Behind the scenes at the Nelson-Atkins Museum – "Through the Eyes of Love"

Country: United States
City: Kansas City, Missouri
Institution Type: Art Museum
Year Founded: 1933

“What would it take to get a visitor so invested in a story that they lose track of time?” That’s the question the team at Nelson-Atkins Museum in Kansas City – along with content partner, Antenna International – asked itself when developing “Through the Eyes of Love.”

The team spent months participating in creative brainstorms, generating narrative maps, selecting pieces of art from the museum’s collection, and drafting story arcs, voices, and themes to engage visitors on a deeply human level.

The result is an audio journey unlike any other, more of a ‘soundwalk’ than a traditional audio tour, that allows visitors to truly lose themselves in the experience. A personal meditation on the wild, unpredictable, moving and messy experience of love, the tour feels like a walking podcast, immersing the visitor in an intense experience at the intersection of art and real life. Once visitors press play, there are no choices be made, buttons to be pressed, or screens to be viewed. They simply walk in a world of sound and emotion that explores the radical, all-consuming power of love and the different ways people experience it.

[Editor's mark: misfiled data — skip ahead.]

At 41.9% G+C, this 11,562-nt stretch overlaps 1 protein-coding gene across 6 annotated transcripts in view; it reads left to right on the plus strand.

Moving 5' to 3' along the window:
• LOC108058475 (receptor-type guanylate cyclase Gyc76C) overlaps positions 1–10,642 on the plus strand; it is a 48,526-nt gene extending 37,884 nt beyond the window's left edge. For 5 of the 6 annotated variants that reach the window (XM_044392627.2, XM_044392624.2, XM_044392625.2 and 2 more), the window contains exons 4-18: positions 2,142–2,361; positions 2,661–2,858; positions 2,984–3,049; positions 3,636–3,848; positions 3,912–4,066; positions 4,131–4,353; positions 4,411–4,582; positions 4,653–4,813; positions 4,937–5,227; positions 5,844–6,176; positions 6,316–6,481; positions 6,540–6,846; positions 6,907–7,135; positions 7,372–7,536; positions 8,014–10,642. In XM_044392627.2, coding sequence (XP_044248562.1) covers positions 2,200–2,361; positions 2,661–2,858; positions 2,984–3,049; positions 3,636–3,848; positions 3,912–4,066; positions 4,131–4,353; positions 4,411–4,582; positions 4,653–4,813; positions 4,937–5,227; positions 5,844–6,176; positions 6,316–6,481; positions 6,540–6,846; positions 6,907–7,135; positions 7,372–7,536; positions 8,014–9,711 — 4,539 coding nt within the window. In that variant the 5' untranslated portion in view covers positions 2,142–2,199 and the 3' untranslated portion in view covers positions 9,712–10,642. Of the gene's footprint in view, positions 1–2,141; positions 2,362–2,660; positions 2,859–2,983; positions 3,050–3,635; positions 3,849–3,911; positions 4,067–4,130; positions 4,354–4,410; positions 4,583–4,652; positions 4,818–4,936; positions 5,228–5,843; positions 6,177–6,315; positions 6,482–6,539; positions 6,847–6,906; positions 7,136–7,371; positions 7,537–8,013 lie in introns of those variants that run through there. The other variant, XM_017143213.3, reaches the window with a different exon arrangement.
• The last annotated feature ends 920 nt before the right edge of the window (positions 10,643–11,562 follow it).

Starting with Claude Monet’s iconic Water Lilies and concluding with Untitled (March 5th) #2 by Felix Gonzales Torres, the 30-minute soundwalk guides visitors through 15 pieces that span from Impressionism to Pop Art to contemporary conceptual works.

The soundwalk is actually led by one of Antenna’s writers, who introduces herself as a writer and then goes on to share personal stories and memories. She connects with visitors by using informal, every-day language; provokes thought by asking questions without providing answers; shares her opinions about which pieces she does and doesn’t like; and deepens the intimacy of the tour by calling on her personal friends to share their own touching experiences. At Edgar Degas’ Grand Arabesque, for example, visitors hear from a real-life ballerina who describes a passion for dance that is so deep that she gladly continues until her feet bleed.

It’s all possible thanks to a location-aware app that uses Wi-Fi triangulation to track where the visitor is in the Museum at all times. Visitors walk at their own pace, following instructions in the unfolding story, with music bridging between moments and the narrator referencing the visitor’s surroundings in real-time to guide them.

“What we have created together [with Antenna] is even beyond what we’d hoped. We are seeing visitors have strong emotional responses—from laughter to tears,” said Anne Manning, Director of Education at Nelson-Atkins Museum.

Interested in learning more about this and other Antenna International stories? Click here to read about other client projects.

Banner Image by Americasroof at English Wikipedia [CC BY-SA 3.0 (https://creativecommons.org/licenses/by-sa/3.0)], via Wikimedia Commons